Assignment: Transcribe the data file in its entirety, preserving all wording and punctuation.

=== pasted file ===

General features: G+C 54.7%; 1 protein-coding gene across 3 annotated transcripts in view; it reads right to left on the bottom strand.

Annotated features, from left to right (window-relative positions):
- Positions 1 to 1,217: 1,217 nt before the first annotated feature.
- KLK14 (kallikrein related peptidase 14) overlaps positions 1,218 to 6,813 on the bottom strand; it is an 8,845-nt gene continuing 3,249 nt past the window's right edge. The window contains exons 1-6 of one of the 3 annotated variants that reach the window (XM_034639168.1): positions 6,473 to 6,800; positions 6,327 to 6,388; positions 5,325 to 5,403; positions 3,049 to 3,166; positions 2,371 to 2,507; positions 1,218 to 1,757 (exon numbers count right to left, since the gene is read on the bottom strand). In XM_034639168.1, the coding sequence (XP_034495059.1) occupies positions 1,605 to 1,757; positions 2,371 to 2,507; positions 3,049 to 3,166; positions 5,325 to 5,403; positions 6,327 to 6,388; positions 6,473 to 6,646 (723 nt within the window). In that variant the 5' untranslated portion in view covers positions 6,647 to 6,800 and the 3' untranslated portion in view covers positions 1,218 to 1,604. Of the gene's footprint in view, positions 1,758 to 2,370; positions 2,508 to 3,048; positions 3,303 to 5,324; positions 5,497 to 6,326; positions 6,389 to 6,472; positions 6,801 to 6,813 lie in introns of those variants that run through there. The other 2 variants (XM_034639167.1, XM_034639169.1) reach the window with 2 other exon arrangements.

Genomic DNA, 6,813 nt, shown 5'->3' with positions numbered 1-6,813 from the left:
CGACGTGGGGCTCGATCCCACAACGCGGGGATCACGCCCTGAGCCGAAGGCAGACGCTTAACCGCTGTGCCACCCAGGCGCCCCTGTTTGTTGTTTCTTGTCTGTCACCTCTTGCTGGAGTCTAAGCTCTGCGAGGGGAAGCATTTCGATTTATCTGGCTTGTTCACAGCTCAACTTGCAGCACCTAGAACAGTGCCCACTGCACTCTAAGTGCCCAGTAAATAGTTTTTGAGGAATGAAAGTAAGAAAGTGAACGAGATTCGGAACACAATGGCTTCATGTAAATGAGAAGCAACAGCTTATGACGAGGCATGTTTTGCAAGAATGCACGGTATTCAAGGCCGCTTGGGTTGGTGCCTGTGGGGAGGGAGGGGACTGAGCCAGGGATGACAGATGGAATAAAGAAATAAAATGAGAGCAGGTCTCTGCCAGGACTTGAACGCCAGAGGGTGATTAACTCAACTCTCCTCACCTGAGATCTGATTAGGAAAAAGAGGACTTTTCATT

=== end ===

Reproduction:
General features: G+C 54.7%; 1 protein-coding gene across 3 annotated transcripts in view; it reads right to left on the bottom strand.

Annotated features, from left to right (window-relative positions):
- Positions 1 to 1,217: 1,217 nt before the first annotated feature.
- KLK14 (kallikrein related peptidase 14) overlaps positions 1,218 to 6,813 on the bottom strand; it is an 8,845-nt gene continuing 3,249 nt past the window's right edge. The window contains exons 1-6 of one of the 3 annotated variants that reach the window (XM_034639168.1): positions 6,473 to 6,800; positions 6,327 to 6,388; positions 5,325 to 5,403; positions 3,049 to 3,166; positions 2,371 to 2,507; positions 1,218 to 1,757 (exon numbers count right to left, since the gene is read on the bottom strand). In XM_034639168.1, the coding sequence (XP_034495059.1) occupies positions 1,605 to 1,757; positions 2,371 to 2,507; positions 3,049 to 3,166; positions 5,325 to 5,403; positions 6,327 to 6,388; positions 6,473 to 6,646 (723 nt within the window). In that variant the 5' untranslated portion in view covers positions 6,647 to 6,800 and the 3' untranslated portion in view covers positions 1,218 to 1,604. Of the gene's footprint in view, positions 1,758 to 2,370; positions 2,508 to 3,048; positions 3,303 to 5,324; positions 5,497 to 6,326; positions 6,389 to 6,472; positions 6,801 to 6,813 lie in introns of those variants that run through there. The other 2 variants (XM_034639167.1, XM_034639169.1) reach the window with 2 other exon arrangements.

Genomic DNA, 6,813 nt, shown 5'->3' with positions numbered 1-6,813 from the left:
CGACGTGGGGCTCGATCCCACAACGCGGGGATCACGCCCTGAGCCGAAGGCAGACGCTTAACCGCTGTGCCACCCAGGCGCCCCTGTTTGTTGTTTCTTGTCTGTCACCTCTTGCTGGAGTCTAAGCTCTGCGAGGGGAAGCATTTCGATTTATCTGGCTTGTTCACAGCTCAACTTGCAGCACCTAGAACAGTGCCCACTGCACTCTAAGTGCCCAGTAAATAGTTTTTGAGGAATGAAAGTAAGAAAGTGAACGAGATTCGGAACACAATGGCTTCATGTAAATGAGAAGCAACAGCTTATGACGAGGCATGTTTTGCAAGAATGCACGGTATTCAAGGCCGCTTGGGTTGGTGCCTGTGGGGAGGGAGGGGACTGAGCCAGGGATGACAGATGGAATAAAGAAATAAAATGAGAGCAGGTCTCTGCCAGGACTTGAACGCCAGAGGGTGATTAACTCAACTCTCCTCACCTGAGATCTGATTAGGAAAAAGAGGACTTTTCATT